As Alexandra Neve lays comatose and defenceless, Ashford Egan must take on their enemy alone, and find the cagiest criminal Scotland Yard has seen in decades. Determined to succeed, Egan will stop at nothing. He’ll hit on married women, plant bugs, hire hitmen. And he’ll do it all blind, which makes things ten times as difficult.
Double-crossed by friends, convinced there is corruption in those sworn to uphold the law, Egan is forced to form unlikely alliances as he moves forward in a game that requires skills, nerves of steel, and a willingness to play against all odds.
There is something Dimitri isn’t telling me. It is there in his voice. Hidden behind the words, behind the constructs he is trying to project. He isn’t being honest, I am convinced of it. He has the means to get in touch with The Sorter, if he so wants, but that service won’t come for free.
‘You’re a merchant,’ I say.
‘Da,’ he replies. ‘I am.’
‘And you accept all kinds of currencies?’
‘Well,’ I sigh, ‘what will it cost me?’
Dimitri chuckles again. There is a dark sincerity to the sound. ‘I like you, Ashford,’ he says. ‘I have always liked you. You’re blind, but you see more than most. You understand how life works and you accept it. You’re not of my world, but you fit right in.’
I grit my teeth in reply, waiting for the penny to drop.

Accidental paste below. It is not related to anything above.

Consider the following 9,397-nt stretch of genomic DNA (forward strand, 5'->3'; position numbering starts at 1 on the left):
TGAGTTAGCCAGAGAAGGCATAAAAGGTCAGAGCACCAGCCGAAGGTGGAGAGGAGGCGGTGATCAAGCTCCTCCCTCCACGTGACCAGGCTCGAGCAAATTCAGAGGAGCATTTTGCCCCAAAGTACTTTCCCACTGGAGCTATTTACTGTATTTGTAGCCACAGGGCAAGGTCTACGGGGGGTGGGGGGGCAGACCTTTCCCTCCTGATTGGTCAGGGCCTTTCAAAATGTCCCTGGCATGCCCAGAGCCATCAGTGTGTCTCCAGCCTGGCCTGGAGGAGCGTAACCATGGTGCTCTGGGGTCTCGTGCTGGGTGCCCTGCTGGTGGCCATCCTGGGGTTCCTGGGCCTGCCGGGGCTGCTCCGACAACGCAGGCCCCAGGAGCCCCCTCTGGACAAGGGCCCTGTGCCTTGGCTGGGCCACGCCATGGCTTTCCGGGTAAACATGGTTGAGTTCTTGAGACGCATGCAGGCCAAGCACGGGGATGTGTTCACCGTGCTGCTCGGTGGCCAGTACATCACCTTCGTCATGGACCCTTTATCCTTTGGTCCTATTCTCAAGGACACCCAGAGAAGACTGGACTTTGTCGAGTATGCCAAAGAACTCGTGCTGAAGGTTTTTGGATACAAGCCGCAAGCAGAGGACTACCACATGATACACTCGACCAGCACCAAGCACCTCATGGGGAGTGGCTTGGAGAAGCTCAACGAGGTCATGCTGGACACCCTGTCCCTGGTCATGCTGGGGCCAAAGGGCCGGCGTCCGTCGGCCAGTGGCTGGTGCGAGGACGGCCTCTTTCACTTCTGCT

I hear Dimitri snap his fingers and then footsteps coming closer—a man, judging by the sounds, tall and a little on the heavy side, according to his stride and the echo his boots make on the tiled floor.
‘Sir?’ the newcomer says. He sounds younger than Dimitri, closer to Lexa’s age, I would guess, and eager to please.
Dimitri addresses him in his mother tongue.
‘Yes, sir,’ the newcomer replies before turning on his heel and walking away at a brisk pace.
‘There is a certain something you could help me with,’ Dimitri tells me.
‘Anything,’ I say.
‘A man I have been doing business with has… how would you say… played me.’ He spits the words out as if they are distasteful. ‘He’s been missing since Monday.’
‘What did he do?’ I ask.
‘He ran away with my money.’
‘And I can’t find him. He’s hiding, but his wife is still in town.’
‘And you think she knows where to find him?’ I ask, guessing what I am being “hired” for.
‘Maybe, maybe not. Alas, she has connections and I have to be careful.’
‘Connections?’ I ask.
‘Her sister is police.’ Again he says the word as if it leaves a bitter taste in his mouth. ‘My men are keeping an eye on her, making sure the husband doesn’t come for a visit, but that’s all we can do. We can’t be seen. I don’t want the cops to get near me. They are like bloodhounds once they have your scent.’
‘But,’ I say, ‘if someone who isn’t part of your organisation were to do the job and get caught by the dogs… it wouldn’t inconvenience you too much, would it?’
I can hear the smile in Dimitri’s reply. ‘No, it would not.’
Cristelle Comby was born and raised in the French-speaking area of Switzerland, in Greater Geneva, where she still resides.
Thanks to her insatiable thirst for American and British action films and television dramas, her English is fluent.
She attributes to her origins her ever-peaceful nature and her undying love for chocolate. She has a passion for art, which also includes an interest in drawing and acting.
Blind Chess is her fourth new-adult novel in the Neve & Egan series.